Long-time readers of this newsletter know that Alyson and I have worked hard these past several years to find the best care and living situation for our dad who was diagnosed with Parkinson’s more than 15 years ago.
There is a lot to figure out! Options and decisions touch on so many interconnected areas — geographic, financial, medical, personal preferences, and more.
We know that our clients struggle with this too; we hear it nearly every day in our consultation sessions with them. With so many options, trade-offs, and things to consider, it’s no wonder this topic causes a lot of stress.
But as complicated as it can be to identify the best option(s), the truth is, the one hurdle that many people find most difficult to get over is getting their loved one to buy into (or at least not oppose) whatever choices seem best.
Change is Hard
It can be a big ask to confront an older adult with the news that, “It’s time for you to move,” or, “We want somebody to come in and support you at home.”
It may be the “right” decision in terms of their care and safety. It may even be a decision they might very much prefer if they only knew how much they would enjoy living within a well-maintained community where they are supported, their responsibilities are reduced, and their wants are catered to.
But from their perspective, that doesn’t necessarily make it any easier. Most fear a loss of autonomy and independence, and a shift away from whatever routine they have at home: “Their comfort zone”
Fortunately, there are approaches we have seen that greatly increase the likelihood an older loved one will get on board.
Here are four suggestions…
#1. Watch your language.
How you talk about the options is just as important as what those options are.
For example, your mom may say, “I never want to live in a facility of any kind. It isn’t home.” Rather than simply touting its benefits in the hope of changing her mind, stop calling it a facility. An assisted living is not a medical building! Call it a residence instead. A community. An apartment where care and support is right there IF she ever needs it.
Another example. Rather than confronting dad with the reality that you observe: “You need help, you’re not making your meals right, this place is filthy,” rephrase that same situation in a positive way: “Wouldn’t it be so nice to have a helper come in once or twice a week? They can take care of some of this, so you don’t have as much stress.”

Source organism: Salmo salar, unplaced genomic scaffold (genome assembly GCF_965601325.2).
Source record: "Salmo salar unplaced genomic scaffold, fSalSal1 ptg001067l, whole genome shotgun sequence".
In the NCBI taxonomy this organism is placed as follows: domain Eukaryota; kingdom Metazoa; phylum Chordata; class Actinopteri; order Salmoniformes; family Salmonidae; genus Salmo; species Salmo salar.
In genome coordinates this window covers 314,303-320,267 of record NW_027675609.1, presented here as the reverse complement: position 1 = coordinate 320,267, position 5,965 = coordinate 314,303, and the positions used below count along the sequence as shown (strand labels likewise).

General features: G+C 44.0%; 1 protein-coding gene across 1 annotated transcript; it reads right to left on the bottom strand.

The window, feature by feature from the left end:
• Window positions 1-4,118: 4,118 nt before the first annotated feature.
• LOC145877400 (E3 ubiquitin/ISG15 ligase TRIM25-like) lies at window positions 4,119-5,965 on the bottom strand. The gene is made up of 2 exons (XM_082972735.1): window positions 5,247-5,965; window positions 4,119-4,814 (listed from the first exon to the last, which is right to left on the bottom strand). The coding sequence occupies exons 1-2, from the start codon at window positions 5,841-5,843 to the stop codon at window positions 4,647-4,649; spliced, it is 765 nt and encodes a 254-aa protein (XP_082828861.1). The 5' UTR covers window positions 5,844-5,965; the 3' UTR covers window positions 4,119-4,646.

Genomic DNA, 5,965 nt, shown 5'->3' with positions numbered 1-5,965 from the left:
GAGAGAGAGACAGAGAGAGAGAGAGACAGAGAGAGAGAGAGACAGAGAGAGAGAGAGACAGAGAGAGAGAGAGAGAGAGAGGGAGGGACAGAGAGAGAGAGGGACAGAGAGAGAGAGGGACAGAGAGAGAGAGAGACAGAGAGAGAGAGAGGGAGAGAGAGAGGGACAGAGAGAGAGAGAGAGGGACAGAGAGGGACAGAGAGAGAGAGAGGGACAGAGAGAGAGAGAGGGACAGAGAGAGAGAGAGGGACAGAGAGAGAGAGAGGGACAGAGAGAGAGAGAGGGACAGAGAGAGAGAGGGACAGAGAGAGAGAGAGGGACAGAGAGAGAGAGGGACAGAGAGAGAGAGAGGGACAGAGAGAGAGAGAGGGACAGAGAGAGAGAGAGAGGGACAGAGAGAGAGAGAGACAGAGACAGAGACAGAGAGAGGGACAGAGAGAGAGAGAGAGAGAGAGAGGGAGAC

Overall, think about how you can get your message across without highlighting the older adult’s diminishing capabilities.
#2. Get your facts together first.
Many times, when people hire us, it starts with a Virtual Care Consultation. It’s a coaching call where we do a crash course in “Senior Living 101.” We encourage clients not to have their parent or loved one on that first call.
It’s not that we are trying to plan around them. It’s just much better for the adult children to be able to speak frankly and directly so they can walk away with a good sense of what is possible and probable — before bringing all of this to mom or dad.
Do a bit of research first. When the conversations with your older loved one do begin, they will involve tangible options delivered with a more confident and supportive energy.
#3. Present options early.
As our dad’s Parkinson’s progressed, we could see that if something were to happen to our mom, his living situation (at the time, in a condo) would immediately become impossible. So we knew we had to begin talking about what would be next, “just in case.”
These types of “What if?” conversations are helpful in two ways. First, since they happen before a need is there, they remove the pressure of having to make important decisions in the midst of a crisis. Second, because at that point the options are still hypothetical, they feel less threatening.
In our dad’s case, even though he wanted nothing to do with making a move, he was open to this discussion: “Dad, will you participate in helping us figure out what you would want if you were not able to stay at home alone anymore?”
Often, the backup plan becomes the plan. But if you jump right to, “You should start looking now,” you are likely to meet with a great deal of resistance. (You should not “should” on older people.)
#4. Consider your expectations.
The chances are very high that there will not be a resolution after the first, second, or even third conversation. It’s not that older people can no longer process information, but they do process more slowly.
These are big changes — give your loved one the chance to absorb what you are requesting of them.
Maybe the objective of the first conversation is simply to bring up the topic in a way that does not trigger dad’s anger. A second objective may be to talk about options that he might really like. A third objective could be to get him to agree to a visit to put a backup plan in place.
This is one more reason to start the discussion sooner rather than later, allowing plenty of time for things to sink in.
Buy-In Is a Process
It’s unrealistic to expect older people to be open-minded the first time they are met with the suggestion that they should accept care or move to an unfamiliar place — regardless of how necessary and beneficial a move may be.
Under the best of circumstances, a smooth transition requires time, patience, active listening, and a well-thought-out approach. Please don’t hesitate to get in touch if we can help guide you through it.